Verbatim #3

#Verbatim is a soundbite-based project devised by two of our YMIP journalists, Marie Dromey and Aisling Twomey, which presents multiple viewpoints of events through memorable quotes, word for word.  In its third installment, #Verbatim exclusively reports tweets from the Cork Citizens’ Dialogue.

Verbatim #3, Tweet based quotes from #cdcork

More Questions than Answers at Citizen’s Dialogue in Cork City Hall

Local citizens, politicians and media gathered at Cork City Hall on February 15th to partake in a Regional Citizens’ Dialogue, which followed on from a larger Dialogue held in Dublin in January.  2013 has been dubbed the Year of Citizens by the European Union, but the question remains as to how useful these events can truly be when only a handful of questions are taken from the gathered crowds.

At City Hall, the day began with speeches from the assembled panel, which featured Tánaiste Eamon Gilmore TD; Danish Ambassador to Ireland, H.E. Niels Pultz; President of Network Ireland, Julia Lynes; and European Movement Ireland Executive Director, Noelle O Connell.  The panel and audience were welcomed to Cork by Councillor John Buttimer, Lord Mayor of Cork, and Ralph Riegel of the Irish Independent acted as moderator throughout the event.

Many of the assembled panel members mentioned citizenship in some manner during their speeches.  Lord Mayor John Buttimer outlined his belief that all citizens should be able to contribute to the national debate in the hope of developing the EU for 2020, a core theme of the Irish Presidency of the Council of the European Union.  The Lord Mayor stated that active citizenship meant “bringing about change or resisting unwanted change”, and that Irish people must feel that they have the power to effect change.  The Tánaiste outlined a similar belief that Europe, while remote and complicated, is ultimately all about its own citizens.  Noelle O Connell stated that Europe is not just an economy or a currency, but an organisation of citizens.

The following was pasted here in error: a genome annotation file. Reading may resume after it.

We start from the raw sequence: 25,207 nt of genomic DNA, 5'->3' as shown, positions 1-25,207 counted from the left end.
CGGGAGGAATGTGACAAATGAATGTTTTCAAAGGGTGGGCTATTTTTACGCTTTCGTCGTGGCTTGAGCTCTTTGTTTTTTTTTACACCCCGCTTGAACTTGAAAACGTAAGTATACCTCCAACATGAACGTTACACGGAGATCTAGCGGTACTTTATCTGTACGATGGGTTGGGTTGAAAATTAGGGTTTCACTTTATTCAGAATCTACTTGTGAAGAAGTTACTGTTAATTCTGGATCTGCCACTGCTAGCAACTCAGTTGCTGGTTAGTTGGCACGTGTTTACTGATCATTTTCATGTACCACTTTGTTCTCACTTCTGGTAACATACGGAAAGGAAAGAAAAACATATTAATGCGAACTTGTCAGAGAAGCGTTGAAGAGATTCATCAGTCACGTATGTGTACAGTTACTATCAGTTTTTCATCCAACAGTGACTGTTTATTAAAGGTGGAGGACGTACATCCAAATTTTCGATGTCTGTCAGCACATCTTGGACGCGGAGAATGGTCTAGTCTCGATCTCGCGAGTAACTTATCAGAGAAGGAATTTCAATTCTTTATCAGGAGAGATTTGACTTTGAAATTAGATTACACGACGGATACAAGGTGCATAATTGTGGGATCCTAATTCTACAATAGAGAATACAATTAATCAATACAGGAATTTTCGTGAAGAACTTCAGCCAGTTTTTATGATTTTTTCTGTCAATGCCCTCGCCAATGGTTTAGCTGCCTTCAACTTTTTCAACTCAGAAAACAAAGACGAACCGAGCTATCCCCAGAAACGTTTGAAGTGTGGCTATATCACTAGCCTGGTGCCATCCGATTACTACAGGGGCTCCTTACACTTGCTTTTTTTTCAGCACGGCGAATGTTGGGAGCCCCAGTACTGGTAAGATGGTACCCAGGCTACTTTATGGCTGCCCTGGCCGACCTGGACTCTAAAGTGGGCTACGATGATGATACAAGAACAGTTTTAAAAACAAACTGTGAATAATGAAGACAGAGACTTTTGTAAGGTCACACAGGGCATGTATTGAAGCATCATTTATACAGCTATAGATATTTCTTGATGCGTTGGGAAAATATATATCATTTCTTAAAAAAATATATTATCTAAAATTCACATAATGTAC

The Dialogue was due to begin at 1pm and was intended to last just one hour.  After thirty minutes of speeches, little time was left for what Ralph Riegel referred to as the most important part of the event: the actual questions from the assembled citizens.

A particular local focus emerged in the questions, with Diarmaid Ó Cadhla of The People’s Convention voicing the opinion that small local businesses in Cork have been decimated with the introduction of multinationals to the area. The Tánaiste countered that multinationals should be a significant part of any future for Ireland.  Ken Curtin commented on the Irish Presidency and, comparing it to previous Irish terms including our last in 2004, asked why it is primarily based in Dublin this time around.  Mr Curtin asked whether this was deliberate or if it was simply the case that Cork and other counties had been neglected.  The Tánaiste responded that the Dublin-centric nature of Presidency events was a result of a conscious decision and part of the budget process to cut as many costs as possible.